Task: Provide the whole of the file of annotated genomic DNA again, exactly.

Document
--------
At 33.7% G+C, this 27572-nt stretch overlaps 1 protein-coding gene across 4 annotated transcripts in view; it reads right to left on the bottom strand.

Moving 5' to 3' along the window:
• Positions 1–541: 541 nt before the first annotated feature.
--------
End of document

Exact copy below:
At 33.7% G+C, this 27572-nt stretch overlaps 1 protein-coding gene across 4 annotated transcripts in view; it reads right to left on the bottom strand.

Moving 5' to 3' along the window:
• Positions 1–541: 541 nt before the first annotated feature.